The Ice Cube Method... And 7 More Things You Need to Know About Making Baby Food

Everything you need to know about making your own baby foodEverything you need to know about making your own baby foodMy son Hayden is the third baby I've made homemade baby food for. By now, even 5 years span between children, I have the routine down pat and could do it with my eyes closed. That statement is not intended as a boast or brag, but to let you know just how simple it can be to prepare your baby's food at home. Many, including myself, feed baby food right out of the jar, and that's great! But if you ever had any desire to make your own food or questions on what to do, or were simply just curious about the process, I thought I'd share with you how I go about making my homemade baby food. The routine, is simple enough, and when done in large batches, needs to only be done every few weeks. Here's how I tackle the job of making homemade baby food.

1. Make It In Batches
First thing's first, and that is to plan to make several different kinds of purees at once, as I truly find that it is so much easier to spend a couple of hours making several batches every few weeks, then to make a batch here and there every few days. This day I made carrots, peas, green beans, sweet potatoes, pears and apples, enough to last at least 3-4 weeks.

2. Prep All At Once
Many of the foods require peeling of the skins, so I do all my prep work in advance and just add foods to the pile, instead of washing, peeling, cutting, cooking and pureeing one by one. This way I can get my peeling done, then throw the peeler in the wash, chop, then wash cutting board and knife, and so on. It makes clean up much easier.

Related: How I introduced my baby to solid foods

Choose whatever cooking method works best for youChoose whatever cooking method works best for you3. Cooking It Up - Do What Works For You!
Once all your prep work is complete, start cooking. Now everyone will have a different opinion and method of cooking so do what you think is best and works for you. I microwave all my foods in a bit of water, but some people prefer to steam or even roast over microwaving. For me, microwaving makes the whole process more manageable, and even if a bit more nutrients are lost, they're still chock full of goodness.

4. Time To Puree
After my first batch is done cooking, I put another batch to cook and in the mean time I start pureeing that first set of cooked food. I've ever only used my blender with excellent results, so don't feel like you need a fancy baby food making machine or even a food processor. I add the cooking liquid to the food with additional water if need be to get a nice pureed consistency. Between each batch I just do a quick rinse of the blender and start again!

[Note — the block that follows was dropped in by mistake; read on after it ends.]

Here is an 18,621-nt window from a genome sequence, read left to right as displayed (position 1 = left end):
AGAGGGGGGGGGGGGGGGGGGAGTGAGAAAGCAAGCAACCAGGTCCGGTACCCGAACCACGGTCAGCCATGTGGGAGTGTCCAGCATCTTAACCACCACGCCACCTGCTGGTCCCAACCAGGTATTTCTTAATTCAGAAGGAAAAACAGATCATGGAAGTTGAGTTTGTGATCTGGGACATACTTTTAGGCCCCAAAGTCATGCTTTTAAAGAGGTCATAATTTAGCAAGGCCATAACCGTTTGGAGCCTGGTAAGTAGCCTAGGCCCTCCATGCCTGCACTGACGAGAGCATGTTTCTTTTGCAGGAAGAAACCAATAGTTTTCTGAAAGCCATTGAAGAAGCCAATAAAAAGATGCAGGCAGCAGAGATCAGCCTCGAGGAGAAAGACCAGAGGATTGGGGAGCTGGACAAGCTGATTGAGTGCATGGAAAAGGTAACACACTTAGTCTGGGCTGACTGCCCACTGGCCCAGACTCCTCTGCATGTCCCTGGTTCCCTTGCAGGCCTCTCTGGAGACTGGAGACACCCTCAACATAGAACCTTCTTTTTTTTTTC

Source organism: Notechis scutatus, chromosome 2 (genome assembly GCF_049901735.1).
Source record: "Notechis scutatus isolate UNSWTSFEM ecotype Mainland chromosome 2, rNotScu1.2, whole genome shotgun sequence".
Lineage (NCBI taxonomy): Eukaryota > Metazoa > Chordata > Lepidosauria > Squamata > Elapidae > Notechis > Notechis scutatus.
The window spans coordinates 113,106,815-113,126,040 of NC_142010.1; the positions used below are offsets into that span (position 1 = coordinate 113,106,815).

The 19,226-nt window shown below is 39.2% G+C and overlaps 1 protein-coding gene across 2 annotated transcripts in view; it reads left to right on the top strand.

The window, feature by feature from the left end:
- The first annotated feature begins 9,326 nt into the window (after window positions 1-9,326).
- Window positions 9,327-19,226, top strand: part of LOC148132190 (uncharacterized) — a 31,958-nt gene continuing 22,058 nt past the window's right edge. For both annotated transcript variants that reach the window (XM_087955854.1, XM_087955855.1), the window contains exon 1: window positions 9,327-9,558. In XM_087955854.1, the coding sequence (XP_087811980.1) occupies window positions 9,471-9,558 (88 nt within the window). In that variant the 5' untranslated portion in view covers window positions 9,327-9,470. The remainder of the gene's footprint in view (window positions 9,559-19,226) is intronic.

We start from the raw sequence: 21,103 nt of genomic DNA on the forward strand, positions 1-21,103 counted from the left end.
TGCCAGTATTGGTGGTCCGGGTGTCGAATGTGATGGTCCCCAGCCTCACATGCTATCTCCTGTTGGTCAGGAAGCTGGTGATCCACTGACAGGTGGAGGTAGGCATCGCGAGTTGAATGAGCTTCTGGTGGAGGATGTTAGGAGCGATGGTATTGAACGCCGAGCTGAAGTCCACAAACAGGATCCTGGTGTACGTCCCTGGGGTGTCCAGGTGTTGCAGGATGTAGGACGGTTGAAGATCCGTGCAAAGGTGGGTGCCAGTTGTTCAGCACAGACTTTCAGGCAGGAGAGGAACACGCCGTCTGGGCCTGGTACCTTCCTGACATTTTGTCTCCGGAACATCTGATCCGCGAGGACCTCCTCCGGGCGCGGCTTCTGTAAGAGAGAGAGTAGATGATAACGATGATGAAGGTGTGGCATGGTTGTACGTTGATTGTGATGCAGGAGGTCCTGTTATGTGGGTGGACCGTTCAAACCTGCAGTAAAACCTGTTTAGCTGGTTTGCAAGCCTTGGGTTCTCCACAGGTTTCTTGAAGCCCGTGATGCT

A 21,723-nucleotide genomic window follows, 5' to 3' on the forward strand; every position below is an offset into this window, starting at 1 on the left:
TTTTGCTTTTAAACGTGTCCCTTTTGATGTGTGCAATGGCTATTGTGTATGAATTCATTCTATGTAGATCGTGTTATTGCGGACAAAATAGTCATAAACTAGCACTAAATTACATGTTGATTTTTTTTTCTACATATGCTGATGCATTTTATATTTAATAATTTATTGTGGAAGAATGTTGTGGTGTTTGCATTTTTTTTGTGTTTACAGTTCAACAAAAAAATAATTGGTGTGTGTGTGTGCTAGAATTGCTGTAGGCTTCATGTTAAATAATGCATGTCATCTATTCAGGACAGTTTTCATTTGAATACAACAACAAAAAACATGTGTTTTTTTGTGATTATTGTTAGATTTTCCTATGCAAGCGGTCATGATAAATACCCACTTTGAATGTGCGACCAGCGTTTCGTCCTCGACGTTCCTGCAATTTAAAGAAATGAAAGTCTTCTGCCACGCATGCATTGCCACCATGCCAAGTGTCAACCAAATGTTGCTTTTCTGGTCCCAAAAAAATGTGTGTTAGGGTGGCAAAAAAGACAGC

Note: Not All Purees Are The Same
You'll notice that your purees will all have a different texture and consistency and that's okay, you just mainly want them all to be nice and smooth. Sweet potatoes always seem to be thicker than carrots for instance, which hold a ton of water. I just add water, breast milk or even formula to the food when serving if it needs to be watered down a bit. You'll know that if baby gags a bit then it's probably too thick.

The The 5. The Ice Cube Method
I have always used the ice cube method to store my baby food. Each cube filled to the top should weigh exactly 1 oz. making it super easy to figure out portions when feeding baby. Just place your purees in the trays and freeze for a few hours. Currently at 6 months and 17+ pounds I feed Hayden just 1 cube 2-3 times a day, with a bit of baby cereal. As he gets older he'll eat as many as 4 cubes of food per sitting if he is anything like my other two!

6. Frozen Solid
Once frozen, twist a bit to loosen up the cubes and place them in a freezer bag for storage. You may need to run a little bit of water over the back of the trays to help them loosen up a bit.

7. Storing Baby Food
As I said, I store in freezer bags and label the date I made the cubes as well as the contents. While it's safe to store baby food for up to 3-6 months, I usually go through them much quicker than that so I never have to worry about the food losing nutrients. When Hayden is done with purees and onto finger foods, if I have any left over I'll add to his pastas or rice or whatever type of food I can mix it into.

8. When It's Time to Eat
You're probably asking yourself how I actually feed the food to him once it's frozen? Easy! I just take a cube out, pop it in a microwave safe bowl and heat up for 30-45 seconds and then serve. I may be biased, but I really think he loves my homemade stuff the most

So If I'm spending 3+ hours making baby food, how do I squeeze it in? Well I usually start as soon as I get the kids off to school in the morning and have Hayden hang out with me in the kitchen. Then he can see me, I can talk to him and hand him toys and such. Once he starts getting fussy, I put him down for his nap and then finish up. I'll admit that I find it's easiest to just focus on the baby food making and not try to multitask though.

- By Andrea Howe
Follow Andrea on Disney Baby

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